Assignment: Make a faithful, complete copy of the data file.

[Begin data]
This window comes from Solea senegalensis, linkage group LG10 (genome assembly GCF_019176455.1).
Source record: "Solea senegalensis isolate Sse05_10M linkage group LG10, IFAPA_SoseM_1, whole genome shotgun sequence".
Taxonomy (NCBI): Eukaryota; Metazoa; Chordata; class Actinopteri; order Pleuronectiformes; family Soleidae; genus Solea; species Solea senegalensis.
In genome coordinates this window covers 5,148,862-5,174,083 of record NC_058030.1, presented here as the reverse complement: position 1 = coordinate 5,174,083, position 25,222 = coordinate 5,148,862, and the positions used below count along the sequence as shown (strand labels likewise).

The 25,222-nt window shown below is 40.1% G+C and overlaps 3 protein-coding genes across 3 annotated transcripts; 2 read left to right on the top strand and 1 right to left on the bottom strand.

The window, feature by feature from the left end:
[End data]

This window comes from Solea senegalensis, linkage group LG10 (genome assembly GCF_019176455.1).
Source record: "Solea senegalensis isolate Sse05_10M linkage group LG10, IFAPA_SoseM_1, whole genome shotgun sequence".
Taxonomy (NCBI): Eukaryota; Metazoa; Chordata; class Actinopteri; order Pleuronectiformes; family Soleidae; genus Solea; species Solea senegalensis.
In genome coordinates this window covers 5,148,862-5,174,083 of record NC_058030.1, presented here as the reverse complement: position 1 = coordinate 5,174,083, position 25,222 = coordinate 5,148,862, and the positions used below count along the sequence as shown (strand labels likewise).

The 25,222-nt window shown below is 40.1% G+C and overlaps 3 protein-coding genes across 3 annotated transcripts; 2 read left to right on the top strand and 1 right to left on the bottom strand.

The window, feature by feature from the left end: